Jason – you’re continued discussion about a DragonBox like game got me thinking – I bet you could make an interesting puzzle game using the trigonometric identities (http://www.sosmath.com/trig/Trig5/trig5/trig5.html). Make the story that you are a gem trader and you have to fill a customer’s order. Make a different colored gem stone for sin, cosine, tan (and their inverse for later levels). You can “trade” gems with other NPCs in the game but they make trade offers using valid trig rules (I’ll trade you a yellow stone for a half green/half blue, aka tan(x) = sin(x)/cos(x)). You could even handle things like cos^2 by making it a “double gem” or something. And there are whole textbooks filled with practice problems that you can harvest to had a huge selection of levels (cha-ching!).

    Feel free to steal that idea (you or anyone) – I am not a game programmer myself but it was fun to think about 🙂

  3. Jason says:

    @Marc B – Interesting… Why would still go with 2 native apps if you had the budget? In other words, in what ways did you feel that Xamarin came up short?

    You’re right about Titanium, though. It’s a bit scary and there are bugs in the platform, but I guess I’ve walked through the minefield enough at this point that I’m pretty sure I can get done what I need to.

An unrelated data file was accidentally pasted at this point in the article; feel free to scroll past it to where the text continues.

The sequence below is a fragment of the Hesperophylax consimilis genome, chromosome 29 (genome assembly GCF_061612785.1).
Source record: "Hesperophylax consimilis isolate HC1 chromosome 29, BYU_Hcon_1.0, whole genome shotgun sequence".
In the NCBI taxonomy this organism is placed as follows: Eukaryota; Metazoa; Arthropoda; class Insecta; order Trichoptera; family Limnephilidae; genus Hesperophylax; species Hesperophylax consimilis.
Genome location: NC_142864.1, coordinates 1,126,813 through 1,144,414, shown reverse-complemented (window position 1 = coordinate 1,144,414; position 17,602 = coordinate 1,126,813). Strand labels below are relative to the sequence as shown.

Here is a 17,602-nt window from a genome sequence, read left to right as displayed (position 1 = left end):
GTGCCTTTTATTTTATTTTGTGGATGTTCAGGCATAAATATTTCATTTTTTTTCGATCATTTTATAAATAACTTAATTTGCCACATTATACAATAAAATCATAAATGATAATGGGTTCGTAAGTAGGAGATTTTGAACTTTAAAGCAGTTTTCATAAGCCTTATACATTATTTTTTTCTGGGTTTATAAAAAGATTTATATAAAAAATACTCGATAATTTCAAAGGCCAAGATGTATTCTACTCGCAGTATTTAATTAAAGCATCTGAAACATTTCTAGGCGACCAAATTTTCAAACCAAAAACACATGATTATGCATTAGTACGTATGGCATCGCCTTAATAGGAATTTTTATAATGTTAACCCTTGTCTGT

4. Jason says:

    @Matt S – That’s a really good idea. I wonder if you could somehow make that concept work in a geometric fashion so that it wasn’t just about memorizing trig identities, but developing an intuition about what the trigonometric functions actually represent and how they’re used.

    Anyway, I really hope we see more games like Dragonbox because it’s fun and it actually works!

  5. Marc B says:

    @Jason The main drawback is that Xamarin runs on the Mono Runtime, and removes a level of knowledge about what’s happening. This affects for example reading through crash logs. And if there’s a bug in Mono you can lose a lot of time thinking it’s your fault. But to their credit it’s been really solid since I started using it, and they’re super helpful on their forums.
    Potentially it would be slower than truly native too, but I haven’t noticed it really. If it’s good enough for Rdio it should be good enough for most.

  6. Doug Martin says:

    I think “dater” is a remnant of colonial English. You hear a lot of folks here in Western Massachusetts say “dater” too.

  7. Stuart says:

    Hi guys,